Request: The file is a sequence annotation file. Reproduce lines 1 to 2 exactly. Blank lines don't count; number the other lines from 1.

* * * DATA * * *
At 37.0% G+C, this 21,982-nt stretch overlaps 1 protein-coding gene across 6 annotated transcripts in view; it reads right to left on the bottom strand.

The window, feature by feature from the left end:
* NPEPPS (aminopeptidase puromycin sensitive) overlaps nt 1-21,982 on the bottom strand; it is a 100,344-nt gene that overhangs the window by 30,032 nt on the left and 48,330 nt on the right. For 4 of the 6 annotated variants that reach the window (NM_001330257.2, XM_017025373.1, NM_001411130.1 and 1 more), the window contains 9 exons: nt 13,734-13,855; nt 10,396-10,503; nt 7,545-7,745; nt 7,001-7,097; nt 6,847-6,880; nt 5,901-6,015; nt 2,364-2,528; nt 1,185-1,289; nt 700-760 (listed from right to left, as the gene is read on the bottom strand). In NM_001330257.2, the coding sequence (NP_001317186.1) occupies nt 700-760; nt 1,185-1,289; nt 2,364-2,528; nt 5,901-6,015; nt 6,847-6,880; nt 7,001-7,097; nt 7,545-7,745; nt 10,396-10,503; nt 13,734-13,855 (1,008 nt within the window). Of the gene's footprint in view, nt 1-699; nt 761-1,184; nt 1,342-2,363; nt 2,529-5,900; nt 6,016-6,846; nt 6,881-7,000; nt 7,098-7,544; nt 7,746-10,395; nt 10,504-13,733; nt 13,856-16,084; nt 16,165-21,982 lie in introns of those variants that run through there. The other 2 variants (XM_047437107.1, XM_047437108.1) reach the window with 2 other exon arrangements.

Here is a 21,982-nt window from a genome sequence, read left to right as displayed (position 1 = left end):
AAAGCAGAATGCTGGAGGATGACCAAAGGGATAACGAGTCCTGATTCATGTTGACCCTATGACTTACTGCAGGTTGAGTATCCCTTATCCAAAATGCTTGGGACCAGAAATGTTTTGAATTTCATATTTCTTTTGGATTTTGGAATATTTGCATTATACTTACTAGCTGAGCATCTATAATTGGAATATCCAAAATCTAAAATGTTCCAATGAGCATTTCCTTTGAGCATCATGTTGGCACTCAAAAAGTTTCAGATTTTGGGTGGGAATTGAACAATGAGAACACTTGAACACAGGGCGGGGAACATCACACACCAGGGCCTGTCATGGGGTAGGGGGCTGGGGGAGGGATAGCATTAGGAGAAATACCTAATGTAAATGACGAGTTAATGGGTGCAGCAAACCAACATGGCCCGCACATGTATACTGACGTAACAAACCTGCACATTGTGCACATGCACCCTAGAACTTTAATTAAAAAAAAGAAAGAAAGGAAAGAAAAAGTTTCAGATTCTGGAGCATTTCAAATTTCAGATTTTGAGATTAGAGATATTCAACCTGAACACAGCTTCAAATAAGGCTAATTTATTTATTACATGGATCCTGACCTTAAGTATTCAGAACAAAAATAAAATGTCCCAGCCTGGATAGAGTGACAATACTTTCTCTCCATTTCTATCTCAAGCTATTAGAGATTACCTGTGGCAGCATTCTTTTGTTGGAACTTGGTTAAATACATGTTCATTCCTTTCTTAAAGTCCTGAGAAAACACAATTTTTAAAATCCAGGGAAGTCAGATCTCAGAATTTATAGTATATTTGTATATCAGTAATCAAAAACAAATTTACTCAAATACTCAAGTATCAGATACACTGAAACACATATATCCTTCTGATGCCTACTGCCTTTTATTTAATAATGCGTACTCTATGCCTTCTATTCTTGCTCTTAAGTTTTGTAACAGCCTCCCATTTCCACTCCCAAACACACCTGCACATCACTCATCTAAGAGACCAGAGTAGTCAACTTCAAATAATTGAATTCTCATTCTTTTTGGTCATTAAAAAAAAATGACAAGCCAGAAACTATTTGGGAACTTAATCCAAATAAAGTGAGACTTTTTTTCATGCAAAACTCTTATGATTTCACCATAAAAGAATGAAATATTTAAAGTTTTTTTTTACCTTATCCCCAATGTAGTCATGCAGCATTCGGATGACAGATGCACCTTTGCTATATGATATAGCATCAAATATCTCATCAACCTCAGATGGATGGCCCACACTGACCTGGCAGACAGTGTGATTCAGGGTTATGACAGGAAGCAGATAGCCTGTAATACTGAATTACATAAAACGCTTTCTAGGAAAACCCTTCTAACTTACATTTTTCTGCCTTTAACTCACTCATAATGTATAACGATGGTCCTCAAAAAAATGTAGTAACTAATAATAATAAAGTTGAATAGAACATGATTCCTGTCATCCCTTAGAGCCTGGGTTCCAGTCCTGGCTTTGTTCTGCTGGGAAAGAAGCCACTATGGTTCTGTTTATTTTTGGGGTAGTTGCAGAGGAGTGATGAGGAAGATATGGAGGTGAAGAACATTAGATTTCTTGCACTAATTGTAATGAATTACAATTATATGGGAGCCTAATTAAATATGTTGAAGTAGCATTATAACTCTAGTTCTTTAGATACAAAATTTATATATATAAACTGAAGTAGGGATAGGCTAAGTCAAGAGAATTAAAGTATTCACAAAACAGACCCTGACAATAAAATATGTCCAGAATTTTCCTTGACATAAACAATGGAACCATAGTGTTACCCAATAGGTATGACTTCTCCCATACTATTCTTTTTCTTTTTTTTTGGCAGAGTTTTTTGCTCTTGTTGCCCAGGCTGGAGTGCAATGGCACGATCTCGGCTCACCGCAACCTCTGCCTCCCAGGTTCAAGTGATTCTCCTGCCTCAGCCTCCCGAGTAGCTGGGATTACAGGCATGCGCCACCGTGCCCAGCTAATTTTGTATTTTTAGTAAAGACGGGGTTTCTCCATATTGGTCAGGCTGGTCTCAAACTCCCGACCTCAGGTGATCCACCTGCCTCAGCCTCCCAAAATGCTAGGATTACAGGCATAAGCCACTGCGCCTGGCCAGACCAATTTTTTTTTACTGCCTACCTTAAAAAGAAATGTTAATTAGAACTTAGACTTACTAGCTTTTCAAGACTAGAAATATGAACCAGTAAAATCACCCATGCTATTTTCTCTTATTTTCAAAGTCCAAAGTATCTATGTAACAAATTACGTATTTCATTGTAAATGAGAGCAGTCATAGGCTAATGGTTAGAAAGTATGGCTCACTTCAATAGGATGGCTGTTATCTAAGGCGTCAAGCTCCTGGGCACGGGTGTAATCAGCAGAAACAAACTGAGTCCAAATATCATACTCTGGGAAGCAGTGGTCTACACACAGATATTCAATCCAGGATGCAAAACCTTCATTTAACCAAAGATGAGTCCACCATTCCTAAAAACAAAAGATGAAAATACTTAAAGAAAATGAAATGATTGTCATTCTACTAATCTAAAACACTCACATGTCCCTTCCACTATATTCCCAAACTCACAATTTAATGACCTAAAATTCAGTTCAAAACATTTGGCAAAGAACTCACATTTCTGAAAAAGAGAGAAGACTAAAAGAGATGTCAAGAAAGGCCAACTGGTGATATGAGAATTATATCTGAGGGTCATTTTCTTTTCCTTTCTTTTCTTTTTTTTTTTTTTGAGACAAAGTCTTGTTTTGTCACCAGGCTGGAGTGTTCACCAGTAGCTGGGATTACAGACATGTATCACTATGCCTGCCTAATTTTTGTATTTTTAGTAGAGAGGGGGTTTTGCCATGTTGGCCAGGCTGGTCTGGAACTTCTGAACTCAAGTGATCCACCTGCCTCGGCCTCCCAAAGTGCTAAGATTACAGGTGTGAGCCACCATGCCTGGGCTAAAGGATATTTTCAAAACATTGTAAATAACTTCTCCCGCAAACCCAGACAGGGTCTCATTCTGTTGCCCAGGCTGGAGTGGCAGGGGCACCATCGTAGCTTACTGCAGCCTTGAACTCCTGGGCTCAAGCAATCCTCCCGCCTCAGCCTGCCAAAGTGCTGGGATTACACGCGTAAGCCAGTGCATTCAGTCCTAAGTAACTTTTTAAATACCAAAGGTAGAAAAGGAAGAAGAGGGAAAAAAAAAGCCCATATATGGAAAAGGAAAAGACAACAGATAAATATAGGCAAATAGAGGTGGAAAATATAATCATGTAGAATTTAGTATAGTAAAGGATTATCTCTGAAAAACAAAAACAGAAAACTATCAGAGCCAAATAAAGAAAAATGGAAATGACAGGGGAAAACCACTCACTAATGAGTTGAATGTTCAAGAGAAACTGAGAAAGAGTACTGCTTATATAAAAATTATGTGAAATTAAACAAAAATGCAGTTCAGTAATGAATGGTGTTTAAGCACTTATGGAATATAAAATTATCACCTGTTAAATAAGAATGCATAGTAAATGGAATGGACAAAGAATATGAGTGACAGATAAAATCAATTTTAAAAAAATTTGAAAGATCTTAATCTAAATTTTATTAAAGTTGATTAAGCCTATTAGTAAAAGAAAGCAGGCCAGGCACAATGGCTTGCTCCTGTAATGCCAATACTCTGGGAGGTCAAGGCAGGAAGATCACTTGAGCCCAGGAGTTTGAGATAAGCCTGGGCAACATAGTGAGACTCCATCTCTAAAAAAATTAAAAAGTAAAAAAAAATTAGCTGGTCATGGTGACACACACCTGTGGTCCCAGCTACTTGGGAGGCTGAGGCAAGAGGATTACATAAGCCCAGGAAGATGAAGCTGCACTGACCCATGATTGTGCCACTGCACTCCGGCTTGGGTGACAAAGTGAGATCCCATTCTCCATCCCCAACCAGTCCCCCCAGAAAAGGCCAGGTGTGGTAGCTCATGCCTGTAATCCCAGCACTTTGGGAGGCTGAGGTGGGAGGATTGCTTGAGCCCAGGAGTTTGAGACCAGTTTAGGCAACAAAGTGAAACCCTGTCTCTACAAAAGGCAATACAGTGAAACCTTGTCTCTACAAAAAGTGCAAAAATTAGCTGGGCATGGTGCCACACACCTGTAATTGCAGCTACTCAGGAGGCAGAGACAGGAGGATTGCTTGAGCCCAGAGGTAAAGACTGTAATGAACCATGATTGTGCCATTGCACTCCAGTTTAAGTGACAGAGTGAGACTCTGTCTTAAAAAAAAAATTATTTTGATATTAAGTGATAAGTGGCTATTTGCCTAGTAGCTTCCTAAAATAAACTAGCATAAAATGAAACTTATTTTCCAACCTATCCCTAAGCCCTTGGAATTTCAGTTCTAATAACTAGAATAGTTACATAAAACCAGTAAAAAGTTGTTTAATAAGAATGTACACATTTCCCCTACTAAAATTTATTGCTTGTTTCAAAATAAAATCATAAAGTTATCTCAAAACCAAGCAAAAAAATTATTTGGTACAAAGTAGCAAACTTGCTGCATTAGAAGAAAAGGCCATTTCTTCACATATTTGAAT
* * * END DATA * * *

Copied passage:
At 37.0% G+C, this 21,982-nt stretch overlaps 1 protein-coding gene across 6 annotated transcripts in view; it reads right to left on the bottom strand.

The window, feature by feature from the left end: